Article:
Now, in terms of PF Chang’s, I was working for John Paulson, who’s a brilliant investor. Doesn’t do a whole lot of private equity (and) this was a private-equity deal. But what was interesting about the company was just how great a brand it was and is. It’s a company that everybody knows. When it landed on my desk to look at, I knew P.F. Chang’s. I grew up next to one in Columbia, Md. I went there for a homecoming dinner once. And when you talk to people, everybody has a story like that. They know P.F. Chang’s, they love P.F. Chang’s. It’s a tremendous brand. And we loved the product, the food. And then we thought there were opportunities to invest to make it even better. And that’s what we spent the last few years doing.
Charles: What have been some of the key changes you’ve implemented and why?
Adamolekun: I’d characterize them in three main categories. Number one is the dining experience. So I mentioned the food was good, and that was true when we bought it, but we’ve added more of an ambience to the restaurants, so you don’t come just for food. Creating the experience part of the equation has been key. We’ve remodeled about 80% of the restaurants, introducing new color schemes, introducing new furniture, painting murals. Then (there’s) theater with the actual food. So you can have a dish like our fried dumplings. They were delicious before, but they came simply served on a white plate. Now, they come served on a hot stone plate. Our waiters will drizzle soy sauce on it, the whole thing sizzles and smokes and people pull out the cameras and put it on Instagram. It’s a lot more fun.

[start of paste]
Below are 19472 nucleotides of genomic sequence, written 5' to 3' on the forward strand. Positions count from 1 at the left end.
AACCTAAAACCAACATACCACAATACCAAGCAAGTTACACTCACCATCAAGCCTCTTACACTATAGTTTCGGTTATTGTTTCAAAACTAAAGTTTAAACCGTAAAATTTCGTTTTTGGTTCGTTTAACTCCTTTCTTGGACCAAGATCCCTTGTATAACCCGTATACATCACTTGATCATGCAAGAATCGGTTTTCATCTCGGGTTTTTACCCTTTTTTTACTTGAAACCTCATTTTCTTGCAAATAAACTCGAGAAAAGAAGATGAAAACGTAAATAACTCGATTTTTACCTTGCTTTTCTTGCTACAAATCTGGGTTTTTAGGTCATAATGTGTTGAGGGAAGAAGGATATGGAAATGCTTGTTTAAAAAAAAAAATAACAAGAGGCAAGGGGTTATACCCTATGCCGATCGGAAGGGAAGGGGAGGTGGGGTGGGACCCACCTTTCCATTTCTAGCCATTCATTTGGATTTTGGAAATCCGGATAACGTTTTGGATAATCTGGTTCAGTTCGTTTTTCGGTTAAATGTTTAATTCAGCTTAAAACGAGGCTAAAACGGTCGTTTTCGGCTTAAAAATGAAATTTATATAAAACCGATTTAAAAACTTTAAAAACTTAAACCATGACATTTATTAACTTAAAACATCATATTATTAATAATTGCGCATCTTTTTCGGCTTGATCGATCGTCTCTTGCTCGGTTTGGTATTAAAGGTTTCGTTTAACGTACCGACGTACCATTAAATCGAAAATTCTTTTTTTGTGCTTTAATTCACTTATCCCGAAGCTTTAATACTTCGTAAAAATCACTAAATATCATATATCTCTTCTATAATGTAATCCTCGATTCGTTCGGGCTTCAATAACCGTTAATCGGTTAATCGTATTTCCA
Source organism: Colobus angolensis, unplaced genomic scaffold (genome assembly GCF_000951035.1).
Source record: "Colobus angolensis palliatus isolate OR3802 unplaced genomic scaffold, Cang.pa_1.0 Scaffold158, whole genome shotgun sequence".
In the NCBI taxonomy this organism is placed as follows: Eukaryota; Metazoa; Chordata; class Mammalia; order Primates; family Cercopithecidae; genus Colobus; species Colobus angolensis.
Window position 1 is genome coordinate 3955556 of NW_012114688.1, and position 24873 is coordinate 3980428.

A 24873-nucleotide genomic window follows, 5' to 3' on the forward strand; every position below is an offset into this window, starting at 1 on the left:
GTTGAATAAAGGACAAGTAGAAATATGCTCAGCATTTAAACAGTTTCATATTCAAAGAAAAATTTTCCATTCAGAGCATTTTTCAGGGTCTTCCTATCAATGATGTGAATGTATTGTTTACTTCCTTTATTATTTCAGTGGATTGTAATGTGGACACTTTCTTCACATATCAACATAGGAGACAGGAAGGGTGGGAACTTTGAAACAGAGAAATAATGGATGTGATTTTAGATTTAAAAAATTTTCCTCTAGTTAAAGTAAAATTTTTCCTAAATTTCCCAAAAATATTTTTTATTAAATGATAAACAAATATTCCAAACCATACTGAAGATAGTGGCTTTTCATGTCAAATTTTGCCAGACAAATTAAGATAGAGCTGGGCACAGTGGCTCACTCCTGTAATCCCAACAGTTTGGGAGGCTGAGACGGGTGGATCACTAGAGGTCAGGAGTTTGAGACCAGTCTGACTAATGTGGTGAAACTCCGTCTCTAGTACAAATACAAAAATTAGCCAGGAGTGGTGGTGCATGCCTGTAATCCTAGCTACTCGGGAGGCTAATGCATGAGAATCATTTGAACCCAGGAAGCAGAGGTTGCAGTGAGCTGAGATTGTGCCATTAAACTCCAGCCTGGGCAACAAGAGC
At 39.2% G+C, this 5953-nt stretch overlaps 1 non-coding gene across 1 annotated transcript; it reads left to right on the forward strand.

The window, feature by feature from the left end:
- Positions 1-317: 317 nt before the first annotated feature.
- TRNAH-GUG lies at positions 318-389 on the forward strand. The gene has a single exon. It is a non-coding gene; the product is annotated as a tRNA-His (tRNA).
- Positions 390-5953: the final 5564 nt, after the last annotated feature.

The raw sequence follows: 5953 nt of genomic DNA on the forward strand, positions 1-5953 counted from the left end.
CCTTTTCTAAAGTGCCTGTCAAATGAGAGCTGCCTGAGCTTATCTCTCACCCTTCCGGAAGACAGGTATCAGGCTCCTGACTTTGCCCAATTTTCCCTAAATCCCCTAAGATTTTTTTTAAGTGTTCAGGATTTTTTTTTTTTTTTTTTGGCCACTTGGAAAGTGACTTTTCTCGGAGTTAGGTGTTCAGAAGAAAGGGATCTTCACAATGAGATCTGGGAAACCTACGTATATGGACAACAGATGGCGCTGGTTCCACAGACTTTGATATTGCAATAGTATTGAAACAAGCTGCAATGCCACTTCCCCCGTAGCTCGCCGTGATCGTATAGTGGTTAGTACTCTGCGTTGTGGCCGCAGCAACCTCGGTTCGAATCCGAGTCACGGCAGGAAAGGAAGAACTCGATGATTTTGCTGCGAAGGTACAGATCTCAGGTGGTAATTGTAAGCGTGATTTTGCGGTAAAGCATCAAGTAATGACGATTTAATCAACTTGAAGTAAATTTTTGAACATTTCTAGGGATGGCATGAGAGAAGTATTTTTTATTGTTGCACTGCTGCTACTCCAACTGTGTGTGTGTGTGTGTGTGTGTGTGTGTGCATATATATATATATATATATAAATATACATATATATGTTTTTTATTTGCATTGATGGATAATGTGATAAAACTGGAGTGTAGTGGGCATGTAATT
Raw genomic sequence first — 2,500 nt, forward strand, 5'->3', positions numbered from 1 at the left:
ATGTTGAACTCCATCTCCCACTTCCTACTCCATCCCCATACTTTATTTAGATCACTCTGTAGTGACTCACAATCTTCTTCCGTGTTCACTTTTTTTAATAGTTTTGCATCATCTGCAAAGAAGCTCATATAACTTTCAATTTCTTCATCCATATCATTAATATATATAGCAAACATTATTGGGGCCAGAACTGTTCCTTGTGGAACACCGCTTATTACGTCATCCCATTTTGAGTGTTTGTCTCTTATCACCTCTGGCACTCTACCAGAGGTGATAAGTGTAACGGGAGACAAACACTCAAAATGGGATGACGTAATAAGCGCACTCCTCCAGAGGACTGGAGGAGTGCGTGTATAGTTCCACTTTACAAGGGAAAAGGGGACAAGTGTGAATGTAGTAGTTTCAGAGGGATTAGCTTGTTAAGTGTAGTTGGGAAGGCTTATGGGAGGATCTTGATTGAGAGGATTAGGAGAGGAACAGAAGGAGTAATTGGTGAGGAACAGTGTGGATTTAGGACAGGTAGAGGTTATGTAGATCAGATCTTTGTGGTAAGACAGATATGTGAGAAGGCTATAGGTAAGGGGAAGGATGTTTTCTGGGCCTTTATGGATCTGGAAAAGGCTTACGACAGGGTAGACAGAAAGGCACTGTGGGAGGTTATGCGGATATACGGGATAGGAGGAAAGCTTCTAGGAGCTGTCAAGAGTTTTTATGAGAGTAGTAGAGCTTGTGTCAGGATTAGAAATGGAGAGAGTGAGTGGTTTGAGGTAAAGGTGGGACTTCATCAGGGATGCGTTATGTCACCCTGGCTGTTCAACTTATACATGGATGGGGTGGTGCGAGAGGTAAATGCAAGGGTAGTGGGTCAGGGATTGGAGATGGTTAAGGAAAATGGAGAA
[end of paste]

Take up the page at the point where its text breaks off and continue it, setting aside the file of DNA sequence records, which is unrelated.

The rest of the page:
Two is the off-premise dining business — delivery, takeout, catering. There was a demand for it and the company at the time didn’t have the infrastructure to really deliver consistently. So that was an investment in technology, in building an app, building a website, some infrastructure in the restaurant (such as) separate entrances for the delivery people. So a lot of investment just to make it easy, to make it fast, to make it convenient.
And the last thing I’ll say is we knew we could improve the effectiveness of our people by investing in our people. By getting great people, reducing turnover, arming them with the best technology.
MarketWatch: What about any menu innovations? Talk about what you’ve added or subtracted.